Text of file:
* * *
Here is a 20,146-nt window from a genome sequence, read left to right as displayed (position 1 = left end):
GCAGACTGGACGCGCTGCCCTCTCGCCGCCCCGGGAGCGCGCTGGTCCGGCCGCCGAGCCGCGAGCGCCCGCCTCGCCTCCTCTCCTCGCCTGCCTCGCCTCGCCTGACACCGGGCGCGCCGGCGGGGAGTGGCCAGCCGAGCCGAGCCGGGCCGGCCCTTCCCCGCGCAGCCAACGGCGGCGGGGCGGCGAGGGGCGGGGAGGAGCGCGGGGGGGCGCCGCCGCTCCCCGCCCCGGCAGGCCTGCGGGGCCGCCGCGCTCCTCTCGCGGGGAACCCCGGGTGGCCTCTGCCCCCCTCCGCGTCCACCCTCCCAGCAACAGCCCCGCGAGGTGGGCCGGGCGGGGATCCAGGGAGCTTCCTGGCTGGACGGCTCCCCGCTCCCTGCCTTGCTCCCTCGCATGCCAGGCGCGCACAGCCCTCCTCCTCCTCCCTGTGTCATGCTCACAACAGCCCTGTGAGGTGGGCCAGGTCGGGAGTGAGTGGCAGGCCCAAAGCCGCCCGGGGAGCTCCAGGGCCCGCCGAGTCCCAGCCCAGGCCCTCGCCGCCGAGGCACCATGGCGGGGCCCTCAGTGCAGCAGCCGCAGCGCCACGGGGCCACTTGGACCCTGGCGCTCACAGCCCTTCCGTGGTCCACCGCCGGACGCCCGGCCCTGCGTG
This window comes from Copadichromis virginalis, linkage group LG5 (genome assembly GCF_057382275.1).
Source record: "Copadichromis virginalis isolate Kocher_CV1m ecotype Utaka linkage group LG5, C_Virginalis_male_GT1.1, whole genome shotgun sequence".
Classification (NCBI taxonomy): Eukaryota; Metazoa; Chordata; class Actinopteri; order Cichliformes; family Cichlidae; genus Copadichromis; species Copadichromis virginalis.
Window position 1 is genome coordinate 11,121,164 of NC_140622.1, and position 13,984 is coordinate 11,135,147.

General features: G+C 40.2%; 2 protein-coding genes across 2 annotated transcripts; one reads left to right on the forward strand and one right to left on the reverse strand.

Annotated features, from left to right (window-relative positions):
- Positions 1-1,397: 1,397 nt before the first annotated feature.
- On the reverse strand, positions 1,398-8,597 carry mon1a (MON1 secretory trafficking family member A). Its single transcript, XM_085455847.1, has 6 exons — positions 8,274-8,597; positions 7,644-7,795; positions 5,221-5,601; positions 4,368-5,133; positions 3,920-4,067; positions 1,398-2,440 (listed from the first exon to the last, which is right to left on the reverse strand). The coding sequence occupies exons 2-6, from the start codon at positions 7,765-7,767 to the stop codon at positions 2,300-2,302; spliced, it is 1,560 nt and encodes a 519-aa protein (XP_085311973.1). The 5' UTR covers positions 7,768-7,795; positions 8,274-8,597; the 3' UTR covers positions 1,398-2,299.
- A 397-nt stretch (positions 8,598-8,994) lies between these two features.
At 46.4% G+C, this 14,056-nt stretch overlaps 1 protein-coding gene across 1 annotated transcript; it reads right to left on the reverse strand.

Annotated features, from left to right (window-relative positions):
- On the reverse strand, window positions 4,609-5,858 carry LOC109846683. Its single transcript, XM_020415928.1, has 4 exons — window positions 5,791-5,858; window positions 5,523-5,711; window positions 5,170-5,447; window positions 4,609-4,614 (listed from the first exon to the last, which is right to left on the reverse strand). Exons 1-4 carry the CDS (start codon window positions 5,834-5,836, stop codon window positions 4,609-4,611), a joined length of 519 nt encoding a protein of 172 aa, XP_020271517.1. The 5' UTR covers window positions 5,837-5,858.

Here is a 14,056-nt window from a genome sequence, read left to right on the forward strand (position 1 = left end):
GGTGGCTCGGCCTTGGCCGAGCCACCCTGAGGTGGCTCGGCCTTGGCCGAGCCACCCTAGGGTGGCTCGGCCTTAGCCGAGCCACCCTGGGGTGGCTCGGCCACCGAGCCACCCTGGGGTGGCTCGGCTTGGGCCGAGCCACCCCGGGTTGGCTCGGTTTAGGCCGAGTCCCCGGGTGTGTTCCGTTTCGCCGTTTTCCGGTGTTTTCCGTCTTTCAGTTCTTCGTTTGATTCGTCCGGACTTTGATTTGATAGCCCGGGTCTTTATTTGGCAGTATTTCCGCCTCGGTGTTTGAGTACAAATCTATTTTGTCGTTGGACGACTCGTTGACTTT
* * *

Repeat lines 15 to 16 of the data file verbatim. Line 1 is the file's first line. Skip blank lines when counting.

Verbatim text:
Here is a 14,056-nt window from a genome sequence, read left to right on the forward strand (position 1 = left end):
GGTGGCTCGGCCTTGGCCGAGCCACCCTGAGGTGGCTCGGCCTTGGCCGAGCCACCCTAGGGTGGCTCGGCCTTAGCCGAGCCACCCTGGGGTGGCTCGGCCACCGAGCCACCCTGGGGTGGCTCGGCTTGGGCCGAGCCACCCCGGGTTGGCTCGGTTTAGGCCGAGTCCCCGGGTGTGTTCCGTTTCGCCGTTTTCCGGTGTTTTCCGTCTTTCAGTTCTTCGTTTGATTCGTCCGGACTTTGATTTGATAGCCCGGGTCTTTATTTGGCAGTATTTCCGCCTCGGTGTTTGAGTACAAATCTATTTTGTCGTTGGACGACTCGTTGACTTT